Breed  Standards

Breed  Standards  are  a  guide  to  help  breeders  and  judges  determine  which  individual  dogs 
( within  each  breed ),  most  closely  match  the  description  of  the  "ideal"  specimen. 

The  keys  to  understanding  a  Breed  Standard  is  to  know  the  "whys"  of  it's  written  language.   The  purpose  and  function  of  most  breeds  is  what  greatly  influences  the  Breed  Standard.  
The  history  of  the  breed  and  health  concerns  may  also  influence  the  document. 
The  reader  should  have  a  knowledge  of  basic  dog  anatomy  and  terminology.

*  It  is  up  to  each  owner  and  judge  to  further  educate  themselves  on  the  breed  particulars. 
Miniature  American  Shepherd   ( AKC ) 

General Appearance:
The Miniature American Shepherd is a small size herding dog that originated in the United States. He is slightly longer than tall with bone that is moderate and in proportion to body size and height without extremes. Movement is smooth, easy, and balanced. Exceptional agility combined with strength and stamina allows for working over a variety of terrain. This highly versatile, energetic dog makes an excellent athlete with superior intelligence and a willingness to please those to whom he is devoted. He is both a loyal companion and a biddable worker, which is evident in his watchful expression. The double coat of medium length and coarseness may be solid in color or merled, with or without white and/or tan (copper) markings. He traditionally has a docked or natural bobtail.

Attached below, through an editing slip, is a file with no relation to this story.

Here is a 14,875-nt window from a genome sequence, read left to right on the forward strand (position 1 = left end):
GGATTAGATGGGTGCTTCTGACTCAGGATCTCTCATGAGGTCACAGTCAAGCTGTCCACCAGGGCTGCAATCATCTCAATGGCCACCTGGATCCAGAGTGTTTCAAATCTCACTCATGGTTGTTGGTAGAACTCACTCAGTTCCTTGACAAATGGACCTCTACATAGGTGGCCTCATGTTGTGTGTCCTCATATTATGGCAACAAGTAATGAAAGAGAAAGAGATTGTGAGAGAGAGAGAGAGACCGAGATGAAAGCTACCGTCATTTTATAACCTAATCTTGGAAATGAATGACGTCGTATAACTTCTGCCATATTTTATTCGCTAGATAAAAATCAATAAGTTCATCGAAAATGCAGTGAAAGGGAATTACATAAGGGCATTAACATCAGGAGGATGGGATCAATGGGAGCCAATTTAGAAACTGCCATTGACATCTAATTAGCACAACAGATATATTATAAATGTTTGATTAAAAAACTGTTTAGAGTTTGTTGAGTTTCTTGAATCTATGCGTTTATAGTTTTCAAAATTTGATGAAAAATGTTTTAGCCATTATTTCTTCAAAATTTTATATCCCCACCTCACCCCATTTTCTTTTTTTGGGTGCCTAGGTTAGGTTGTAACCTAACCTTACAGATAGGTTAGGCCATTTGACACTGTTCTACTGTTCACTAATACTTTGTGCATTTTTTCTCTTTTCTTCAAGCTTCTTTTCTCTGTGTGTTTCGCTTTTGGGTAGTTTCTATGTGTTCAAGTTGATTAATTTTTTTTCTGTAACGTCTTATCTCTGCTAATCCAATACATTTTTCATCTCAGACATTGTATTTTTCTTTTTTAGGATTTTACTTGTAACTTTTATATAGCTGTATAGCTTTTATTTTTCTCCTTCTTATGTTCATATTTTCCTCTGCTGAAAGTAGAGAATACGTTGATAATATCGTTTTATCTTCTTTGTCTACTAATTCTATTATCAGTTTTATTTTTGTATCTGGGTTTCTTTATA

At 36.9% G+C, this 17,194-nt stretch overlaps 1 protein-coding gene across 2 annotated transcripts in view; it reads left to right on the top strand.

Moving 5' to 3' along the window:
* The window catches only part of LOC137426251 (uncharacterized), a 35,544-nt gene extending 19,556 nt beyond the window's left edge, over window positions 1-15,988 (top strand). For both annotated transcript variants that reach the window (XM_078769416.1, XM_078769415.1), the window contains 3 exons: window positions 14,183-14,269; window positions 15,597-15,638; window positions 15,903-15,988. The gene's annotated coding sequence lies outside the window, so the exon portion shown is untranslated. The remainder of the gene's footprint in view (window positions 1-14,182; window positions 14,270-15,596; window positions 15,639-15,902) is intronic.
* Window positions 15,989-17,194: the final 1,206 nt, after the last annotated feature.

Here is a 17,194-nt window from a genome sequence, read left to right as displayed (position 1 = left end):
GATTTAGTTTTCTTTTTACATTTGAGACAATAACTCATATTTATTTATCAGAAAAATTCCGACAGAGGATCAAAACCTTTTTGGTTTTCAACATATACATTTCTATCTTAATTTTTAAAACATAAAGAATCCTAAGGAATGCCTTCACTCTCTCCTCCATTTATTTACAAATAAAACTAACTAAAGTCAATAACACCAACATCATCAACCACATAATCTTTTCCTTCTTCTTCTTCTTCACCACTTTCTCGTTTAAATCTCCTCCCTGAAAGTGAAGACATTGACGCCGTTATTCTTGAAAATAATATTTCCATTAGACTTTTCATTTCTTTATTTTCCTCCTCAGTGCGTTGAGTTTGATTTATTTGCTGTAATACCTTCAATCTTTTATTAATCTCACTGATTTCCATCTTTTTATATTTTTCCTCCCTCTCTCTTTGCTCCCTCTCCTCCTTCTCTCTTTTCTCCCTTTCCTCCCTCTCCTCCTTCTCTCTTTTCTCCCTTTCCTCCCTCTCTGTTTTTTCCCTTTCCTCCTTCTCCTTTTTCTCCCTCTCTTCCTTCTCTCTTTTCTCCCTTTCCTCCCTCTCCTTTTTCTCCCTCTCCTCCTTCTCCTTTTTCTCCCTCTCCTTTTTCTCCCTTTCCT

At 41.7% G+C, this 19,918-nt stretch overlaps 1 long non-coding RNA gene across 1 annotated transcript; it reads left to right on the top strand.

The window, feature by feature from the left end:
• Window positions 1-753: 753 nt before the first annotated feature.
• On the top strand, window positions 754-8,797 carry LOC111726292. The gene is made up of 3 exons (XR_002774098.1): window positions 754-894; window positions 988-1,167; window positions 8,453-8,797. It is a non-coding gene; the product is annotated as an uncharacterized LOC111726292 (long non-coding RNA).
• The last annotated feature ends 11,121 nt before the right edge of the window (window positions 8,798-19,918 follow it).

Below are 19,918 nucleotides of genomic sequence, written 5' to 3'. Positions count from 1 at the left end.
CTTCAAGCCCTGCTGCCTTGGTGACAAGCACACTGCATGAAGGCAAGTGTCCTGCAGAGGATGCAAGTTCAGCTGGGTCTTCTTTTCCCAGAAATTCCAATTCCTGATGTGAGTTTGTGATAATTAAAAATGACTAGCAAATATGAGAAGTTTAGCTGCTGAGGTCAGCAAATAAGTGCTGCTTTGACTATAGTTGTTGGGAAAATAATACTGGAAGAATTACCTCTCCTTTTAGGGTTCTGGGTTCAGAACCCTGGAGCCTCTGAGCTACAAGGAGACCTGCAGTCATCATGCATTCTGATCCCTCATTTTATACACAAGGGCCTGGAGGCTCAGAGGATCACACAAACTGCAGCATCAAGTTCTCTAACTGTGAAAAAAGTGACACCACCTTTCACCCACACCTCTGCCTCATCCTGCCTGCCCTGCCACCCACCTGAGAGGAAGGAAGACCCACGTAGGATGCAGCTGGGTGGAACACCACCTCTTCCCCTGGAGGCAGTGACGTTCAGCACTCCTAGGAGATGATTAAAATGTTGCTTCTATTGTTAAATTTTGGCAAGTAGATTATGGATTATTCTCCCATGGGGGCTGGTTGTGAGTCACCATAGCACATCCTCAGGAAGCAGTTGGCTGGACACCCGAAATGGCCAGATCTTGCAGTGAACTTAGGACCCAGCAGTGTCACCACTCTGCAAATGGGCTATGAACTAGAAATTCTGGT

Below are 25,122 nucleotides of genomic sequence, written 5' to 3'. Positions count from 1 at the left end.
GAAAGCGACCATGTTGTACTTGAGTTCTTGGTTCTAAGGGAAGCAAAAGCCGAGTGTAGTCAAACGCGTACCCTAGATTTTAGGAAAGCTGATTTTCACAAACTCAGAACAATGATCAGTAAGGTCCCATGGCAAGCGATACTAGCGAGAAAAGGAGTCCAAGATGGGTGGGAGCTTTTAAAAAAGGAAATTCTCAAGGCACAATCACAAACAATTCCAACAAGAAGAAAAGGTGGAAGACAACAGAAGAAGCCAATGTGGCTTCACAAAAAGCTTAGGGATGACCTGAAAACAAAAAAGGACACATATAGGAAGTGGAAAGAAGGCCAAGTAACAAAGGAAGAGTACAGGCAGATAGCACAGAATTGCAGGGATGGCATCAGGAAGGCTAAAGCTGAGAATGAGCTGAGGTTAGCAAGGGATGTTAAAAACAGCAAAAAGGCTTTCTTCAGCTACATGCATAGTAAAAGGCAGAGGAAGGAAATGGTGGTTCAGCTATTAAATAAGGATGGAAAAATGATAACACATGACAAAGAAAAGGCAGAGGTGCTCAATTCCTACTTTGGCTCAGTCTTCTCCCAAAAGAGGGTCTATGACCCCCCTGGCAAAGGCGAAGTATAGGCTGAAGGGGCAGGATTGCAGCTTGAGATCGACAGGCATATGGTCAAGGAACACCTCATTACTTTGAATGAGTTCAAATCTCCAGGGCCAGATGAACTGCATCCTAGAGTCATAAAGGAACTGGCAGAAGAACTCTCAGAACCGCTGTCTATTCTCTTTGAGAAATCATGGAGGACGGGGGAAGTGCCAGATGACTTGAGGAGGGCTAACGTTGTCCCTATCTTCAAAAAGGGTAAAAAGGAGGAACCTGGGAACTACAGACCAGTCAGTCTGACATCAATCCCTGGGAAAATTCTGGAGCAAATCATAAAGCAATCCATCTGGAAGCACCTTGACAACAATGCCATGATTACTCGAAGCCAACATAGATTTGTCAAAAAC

Size, Proportion and Substance:
Size-- Height for dogs is 14 inches up to and including 18 inches at the top of the withers. Height for bitches is 13 inches up to and including 17 inches at the top of withers. Disqualification: under 14 inches and over 18 inches for dogs; under 13 inches and over 17 inches for bitches. The minimum heights set forth in this breed standard shall not apply to dogs or bitches under six months of age. Proportion-- Measuring from the point of the shoulder to the point of the buttocks and from the highest point of the shoulder blade to the ground, he is slightly longer than tall. Substance-- Solidly built with moderate bone in proportion to body height and size. Structure in the dog reflects masculinity without coarseness. Bitches appear feminine without being slight of bone.

Head:
The head is clean-cut, dry, and in proportion to the body. Expression-- Alert, attentive and intelligent. May express a reserved look and/or be watchful of strangers. Eyes-- The eyes are set obliquely, almond shaped, neither protruding nor sunken and in proportion to the head. Acceptable in all coat colors, one or both eyes may be brown, blue, hazel, amber or any color combination thereof, including flecks and marbling. The eye rims of the reds and red merles have full red (liver) pigmentation. The eye rims of the blacks and blue merles have full black pigmentation. Ears-- Are triangular, of moderate size, set high on the head. At full attention they break forward and over, or to the side as a rose ear. Severe Fault: Prick ears and ears that hang with no lift. Skull-- The crown is flat to slightly round and may show a slight occipital protuberance. The width and the length of the crown are equal. Stop-- The stop is moderate but defined. Muzzle-- The muzzle is of medium width and depth and tapers gradually to a rounded tip without appearing heavy, square, snipy, or loose. Length is equal to the length of the crown. Planes-- Viewed from the side, the muzzle and the top line of the crown are slightly oblique to each other, with the front of the crown on a slight angle downward toward the nose. Nose-- Red merles and reds have red (liver) pigmentation on the nose leather. Blue merles and blacks have black pigmentation on the nose leather. Fully pigmented noses are preferred. Noses that are less than fully pigmented will be faulted. Severe Fault: 25-50% un-pigmented nose leather. Disqualification: Over 50% un-pigmented nose leather. Bite-- A full complement of teeth meet in a scissor bite. Teeth broken, missing or discolored by accident are not penalized. Disqualification: Undershot or overshot bite.